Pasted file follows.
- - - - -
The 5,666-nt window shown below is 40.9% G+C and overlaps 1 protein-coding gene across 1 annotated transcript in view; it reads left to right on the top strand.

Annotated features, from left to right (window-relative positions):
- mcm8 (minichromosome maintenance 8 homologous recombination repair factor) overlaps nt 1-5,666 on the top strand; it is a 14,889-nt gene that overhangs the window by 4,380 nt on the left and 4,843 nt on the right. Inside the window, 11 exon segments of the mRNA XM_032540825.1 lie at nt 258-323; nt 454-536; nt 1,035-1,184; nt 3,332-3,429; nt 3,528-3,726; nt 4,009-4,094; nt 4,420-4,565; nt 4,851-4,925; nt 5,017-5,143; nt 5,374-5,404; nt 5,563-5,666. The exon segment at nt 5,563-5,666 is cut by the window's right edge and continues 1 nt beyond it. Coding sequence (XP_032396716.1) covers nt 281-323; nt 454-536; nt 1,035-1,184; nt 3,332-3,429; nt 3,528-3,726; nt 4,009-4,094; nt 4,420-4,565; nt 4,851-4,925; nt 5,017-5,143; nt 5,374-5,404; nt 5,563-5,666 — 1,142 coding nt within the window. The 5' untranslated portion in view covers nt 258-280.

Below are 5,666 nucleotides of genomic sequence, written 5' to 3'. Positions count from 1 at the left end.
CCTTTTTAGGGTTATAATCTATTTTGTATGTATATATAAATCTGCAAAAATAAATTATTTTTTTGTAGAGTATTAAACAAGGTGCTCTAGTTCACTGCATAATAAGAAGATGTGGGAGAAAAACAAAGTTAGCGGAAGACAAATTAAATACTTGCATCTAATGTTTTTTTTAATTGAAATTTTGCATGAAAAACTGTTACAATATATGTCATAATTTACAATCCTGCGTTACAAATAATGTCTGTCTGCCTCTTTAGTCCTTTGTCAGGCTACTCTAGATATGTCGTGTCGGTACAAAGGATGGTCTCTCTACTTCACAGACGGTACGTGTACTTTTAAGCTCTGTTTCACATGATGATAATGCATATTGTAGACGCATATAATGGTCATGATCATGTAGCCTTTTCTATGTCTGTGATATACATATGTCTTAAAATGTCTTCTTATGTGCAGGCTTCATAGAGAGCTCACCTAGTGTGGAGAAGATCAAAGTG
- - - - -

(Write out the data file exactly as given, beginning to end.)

The 5,666-nt window shown below is 40.9% G+C and overlaps 1 protein-coding gene across 1 annotated transcript in view; it reads left to right on the top strand.

Annotated features, from left to right (window-relative positions):
- mcm8 (minichromosome maintenance 8 homologous recombination repair factor) overlaps nt 1-5,666 on the top strand; it is a 14,889-nt gene that overhangs the window by 4,380 nt on the left and 4,843 nt on the right. Inside the window, 11 exon segments of the mRNA XM_032540825.1 lie at nt 258-323; nt 454-536; nt 1,035-1,184; nt 3,332-3,429; nt 3,528-3,726; nt 4,009-4,094; nt 4,420-4,565; nt 4,851-4,925; nt 5,017-5,143; nt 5,374-5,404; nt 5,563-5,666. The exon segment at nt 5,563-5,666 is cut by the window's right edge and continues 1 nt beyond it. Coding sequence (XP_032396716.1) covers nt 281-323; nt 454-536; nt 1,035-1,184; nt 3,332-3,429; nt 3,528-3,726; nt 4,009-4,094; nt 4,420-4,565; nt 4,851-4,925; nt 5,017-5,143; nt 5,374-5,404; nt 5,563-5,666 — 1,142 coding nt within the window. The 5' untranslated portion in view covers nt 258-280.

Below are 5,666 nucleotides of genomic sequence, written 5' to 3'. Positions count from 1 at the left end.
CCTTTTTAGGGTTATAATCTATTTTGTATGTATATATAAATCTGCAAAAATAAATTATTTTTTTGTAGAGTATTAAACAAGGTGCTCTAGTTCACTGCATAATAAGAAGATGTGGGAGAAAAACAAAGTTAGCGGAAGACAAATTAAATACTTGCATCTAATGTTTTTTTTAATTGAAATTTTGCATGAAAAACTGTTACAATATATGTCATAATTTACAATCCTGCGTTACAAATAATGTCTGTCTGCCTCTTTAGTCCTTTGTCAGGCTACTCTAGATATGTCGTGTCGGTACAAAGGATGGTCTCTCTACTTCACAGACGGTACGTGTACTTTTAAGCTCTGTTTCACATGATGATAATGCATATTGTAGACGCATATAATGGTCATGATCATGTAGCCTTTTCTATGTCTGTGATATACATATGTCTTAAAATGTCTTCTTATGTGCAGGCTTCATAGAGAGCTCACCTAGTGTGGAGAAGATCAAAGTG